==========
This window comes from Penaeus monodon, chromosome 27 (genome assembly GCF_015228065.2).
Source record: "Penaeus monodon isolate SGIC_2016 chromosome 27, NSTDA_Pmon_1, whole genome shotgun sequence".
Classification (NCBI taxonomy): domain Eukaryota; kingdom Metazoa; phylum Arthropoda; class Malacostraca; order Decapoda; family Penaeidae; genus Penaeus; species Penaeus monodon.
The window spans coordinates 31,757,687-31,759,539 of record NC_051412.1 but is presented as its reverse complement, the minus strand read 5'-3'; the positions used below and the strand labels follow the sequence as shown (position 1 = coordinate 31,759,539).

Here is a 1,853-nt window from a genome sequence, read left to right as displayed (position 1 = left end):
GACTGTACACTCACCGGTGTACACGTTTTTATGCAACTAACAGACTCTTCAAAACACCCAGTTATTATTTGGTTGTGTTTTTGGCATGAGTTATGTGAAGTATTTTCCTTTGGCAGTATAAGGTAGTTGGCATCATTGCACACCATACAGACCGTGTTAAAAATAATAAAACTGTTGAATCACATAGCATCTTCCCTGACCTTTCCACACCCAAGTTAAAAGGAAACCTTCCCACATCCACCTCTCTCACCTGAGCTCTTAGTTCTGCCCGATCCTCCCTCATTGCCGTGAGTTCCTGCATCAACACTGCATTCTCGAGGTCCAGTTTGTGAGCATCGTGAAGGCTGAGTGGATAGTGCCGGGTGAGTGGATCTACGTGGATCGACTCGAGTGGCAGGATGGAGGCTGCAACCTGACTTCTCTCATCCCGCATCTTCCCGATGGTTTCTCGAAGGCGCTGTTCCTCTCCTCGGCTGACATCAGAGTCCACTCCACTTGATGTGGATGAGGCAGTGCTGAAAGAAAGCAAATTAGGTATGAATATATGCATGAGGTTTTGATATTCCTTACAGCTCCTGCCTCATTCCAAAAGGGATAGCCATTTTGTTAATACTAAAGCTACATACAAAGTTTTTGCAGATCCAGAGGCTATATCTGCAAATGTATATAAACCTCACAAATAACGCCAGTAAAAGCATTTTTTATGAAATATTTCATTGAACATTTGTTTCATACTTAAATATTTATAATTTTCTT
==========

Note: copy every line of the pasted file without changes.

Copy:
This window comes from Penaeus monodon, chromosome 27 (genome assembly GCF_015228065.2).
Source record: "Penaeus monodon isolate SGIC_2016 chromosome 27, NSTDA_Pmon_1, whole genome shotgun sequence".
Classification (NCBI taxonomy): domain Eukaryota; kingdom Metazoa; phylum Arthropoda; class Malacostraca; order Decapoda; family Penaeidae; genus Penaeus; species Penaeus monodon.
The window spans coordinates 31,757,687-31,759,539 of record NC_051412.1 but is presented as its reverse complement, the minus strand read 5'-3'; the positions used below and the strand labels follow the sequence as shown (position 1 = coordinate 31,759,539).

Here is a 1,853-nt window from a genome sequence, read left to right as displayed (position 1 = left end):
GACTGTACACTCACCGGTGTACACGTTTTTATGCAACTAACAGACTCTTCAAAACACCCAGTTATTATTTGGTTGTGTTTTTGGCATGAGTTATGTGAAGTATTTTCCTTTGGCAGTATAAGGTAGTTGGCATCATTGCACACCATACAGACCGTGTTAAAAATAATAAAACTGTTGAATCACATAGCATCTTCCCTGACCTTTCCACACCCAAGTTAAAAGGAAACCTTCCCACATCCACCTCTCTCACCTGAGCTCTTAGTTCTGCCCGATCCTCCCTCATTGCCGTGAGTTCCTGCATCAACACTGCATTCTCGAGGTCCAGTTTGTGAGCATCGTGAAGGCTGAGTGGATAGTGCCGGGTGAGTGGATCTACGTGGATCGACTCGAGTGGCAGGATGGAGGCTGCAACCTGACTTCTCTCATCCCGCATCTTCCCGATGGTTTCTCGAAGGCGCTGTTCCTCTCCTCGGCTGACATCAGAGTCCACTCCACTTGATGTGGATGAGGCAGTGCTGAAAGAAAGCAAATTAGGTATGAATATATGCATGAGGTTTTGATATTCCTTACAGCTCCTGCCTCATTCCAAAAGGGATAGCCATTTTGTTAATACTAAAGCTACATACAAAGTTTTTGCAGATCCAGAGGCTATATCTGCAAATGTATATAAACCTCACAAATAACGCCAGTAAAAGCATTTTTTATGAAATATTTCATTGAACATTTGTTTCATACTTAAATATTTATAATTTTCTT